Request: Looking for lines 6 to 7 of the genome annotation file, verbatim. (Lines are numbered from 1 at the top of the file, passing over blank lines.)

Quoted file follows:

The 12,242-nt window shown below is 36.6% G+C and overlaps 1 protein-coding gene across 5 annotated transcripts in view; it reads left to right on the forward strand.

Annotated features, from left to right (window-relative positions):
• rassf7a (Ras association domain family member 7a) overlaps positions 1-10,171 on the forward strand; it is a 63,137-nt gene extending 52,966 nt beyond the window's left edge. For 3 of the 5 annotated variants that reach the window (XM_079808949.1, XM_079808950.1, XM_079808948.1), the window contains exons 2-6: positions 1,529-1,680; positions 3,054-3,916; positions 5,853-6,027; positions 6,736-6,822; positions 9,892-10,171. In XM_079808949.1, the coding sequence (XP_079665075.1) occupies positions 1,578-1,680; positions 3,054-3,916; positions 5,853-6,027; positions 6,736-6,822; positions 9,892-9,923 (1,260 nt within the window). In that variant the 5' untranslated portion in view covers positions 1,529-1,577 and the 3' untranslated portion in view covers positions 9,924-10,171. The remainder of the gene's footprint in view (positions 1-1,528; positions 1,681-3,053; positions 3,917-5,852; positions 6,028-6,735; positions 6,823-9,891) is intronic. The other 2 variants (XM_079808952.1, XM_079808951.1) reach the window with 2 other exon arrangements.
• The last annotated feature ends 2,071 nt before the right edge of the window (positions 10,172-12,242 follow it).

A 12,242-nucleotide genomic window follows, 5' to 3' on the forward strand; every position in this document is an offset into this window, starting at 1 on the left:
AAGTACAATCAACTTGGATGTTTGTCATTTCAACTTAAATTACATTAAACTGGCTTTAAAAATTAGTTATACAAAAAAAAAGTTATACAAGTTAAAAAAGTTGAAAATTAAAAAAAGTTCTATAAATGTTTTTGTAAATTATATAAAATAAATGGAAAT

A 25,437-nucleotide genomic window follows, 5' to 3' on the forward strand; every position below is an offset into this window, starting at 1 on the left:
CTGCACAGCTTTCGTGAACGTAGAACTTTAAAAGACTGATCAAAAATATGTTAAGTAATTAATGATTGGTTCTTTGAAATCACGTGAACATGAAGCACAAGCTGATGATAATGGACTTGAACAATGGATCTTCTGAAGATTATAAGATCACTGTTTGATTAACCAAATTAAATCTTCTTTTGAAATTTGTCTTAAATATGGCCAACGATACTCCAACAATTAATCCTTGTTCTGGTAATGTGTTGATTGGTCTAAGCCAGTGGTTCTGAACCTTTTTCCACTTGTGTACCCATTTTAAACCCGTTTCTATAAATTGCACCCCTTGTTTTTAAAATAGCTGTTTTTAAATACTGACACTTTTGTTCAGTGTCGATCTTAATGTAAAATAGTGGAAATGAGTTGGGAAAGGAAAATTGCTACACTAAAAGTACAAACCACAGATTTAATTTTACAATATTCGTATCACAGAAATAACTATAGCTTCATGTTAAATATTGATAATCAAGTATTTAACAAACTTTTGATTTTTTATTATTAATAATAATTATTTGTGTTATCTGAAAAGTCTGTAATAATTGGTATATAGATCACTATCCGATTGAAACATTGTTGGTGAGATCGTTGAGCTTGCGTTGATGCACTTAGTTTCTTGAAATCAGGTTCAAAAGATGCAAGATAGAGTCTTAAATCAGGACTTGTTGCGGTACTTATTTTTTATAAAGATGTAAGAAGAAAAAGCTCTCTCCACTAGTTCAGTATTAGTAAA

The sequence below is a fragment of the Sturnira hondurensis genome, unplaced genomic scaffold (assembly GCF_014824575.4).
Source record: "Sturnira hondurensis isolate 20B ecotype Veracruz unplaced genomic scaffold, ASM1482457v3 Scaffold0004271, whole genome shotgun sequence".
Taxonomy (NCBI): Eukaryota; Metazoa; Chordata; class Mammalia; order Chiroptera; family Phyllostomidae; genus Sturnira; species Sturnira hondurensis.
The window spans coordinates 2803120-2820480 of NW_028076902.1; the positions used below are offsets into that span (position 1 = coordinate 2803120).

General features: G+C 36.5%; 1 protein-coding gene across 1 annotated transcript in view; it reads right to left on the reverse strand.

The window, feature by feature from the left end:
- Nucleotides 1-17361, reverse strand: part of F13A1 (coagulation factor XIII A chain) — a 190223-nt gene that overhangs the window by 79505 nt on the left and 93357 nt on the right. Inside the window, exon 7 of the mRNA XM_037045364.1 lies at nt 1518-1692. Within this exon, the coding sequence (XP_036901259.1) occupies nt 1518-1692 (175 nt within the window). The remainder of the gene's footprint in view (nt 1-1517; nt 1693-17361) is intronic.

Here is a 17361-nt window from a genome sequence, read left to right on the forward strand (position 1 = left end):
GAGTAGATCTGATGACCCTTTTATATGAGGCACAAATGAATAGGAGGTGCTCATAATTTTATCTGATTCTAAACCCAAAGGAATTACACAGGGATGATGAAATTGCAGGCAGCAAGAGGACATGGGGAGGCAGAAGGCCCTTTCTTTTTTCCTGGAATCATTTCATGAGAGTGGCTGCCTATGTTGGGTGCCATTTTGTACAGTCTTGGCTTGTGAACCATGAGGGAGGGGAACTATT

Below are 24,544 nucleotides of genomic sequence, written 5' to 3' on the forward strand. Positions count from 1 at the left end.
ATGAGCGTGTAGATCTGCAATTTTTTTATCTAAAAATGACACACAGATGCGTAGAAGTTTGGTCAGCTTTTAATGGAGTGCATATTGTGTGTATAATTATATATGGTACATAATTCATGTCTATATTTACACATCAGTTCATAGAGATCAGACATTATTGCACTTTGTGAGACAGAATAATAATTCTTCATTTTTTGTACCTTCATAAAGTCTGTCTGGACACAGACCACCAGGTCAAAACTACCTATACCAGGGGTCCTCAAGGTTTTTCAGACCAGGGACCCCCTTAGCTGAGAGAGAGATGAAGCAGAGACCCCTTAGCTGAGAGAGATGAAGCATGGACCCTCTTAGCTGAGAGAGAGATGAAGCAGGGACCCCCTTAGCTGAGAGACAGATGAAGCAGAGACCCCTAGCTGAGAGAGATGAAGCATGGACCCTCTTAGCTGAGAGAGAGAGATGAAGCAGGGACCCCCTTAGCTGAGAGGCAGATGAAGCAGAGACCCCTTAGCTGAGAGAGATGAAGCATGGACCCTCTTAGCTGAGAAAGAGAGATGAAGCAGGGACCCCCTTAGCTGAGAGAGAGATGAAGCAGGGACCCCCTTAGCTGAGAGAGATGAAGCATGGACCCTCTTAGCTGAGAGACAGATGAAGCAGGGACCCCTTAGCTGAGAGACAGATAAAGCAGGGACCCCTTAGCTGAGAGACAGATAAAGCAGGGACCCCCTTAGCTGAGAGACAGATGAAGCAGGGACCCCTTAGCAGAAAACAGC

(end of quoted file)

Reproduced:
AAGTACAATCAACTTGGATGTTTGTCATTTCAACTTAAATTACATTAAACTGGCTTTAAAAATTAGTTATACAAAAAAAAAGTTATACAAGTTAAAAAAGTTGAAAATTAAAAAAAGTTCTATAAATGTTTTTGTAAATTATATAAAATAAATGGAAAT

A 25,437-nucleotide genomic window follows, 5' to 3' on the forward strand; every position below is an offset into this window, starting at 1 on the left: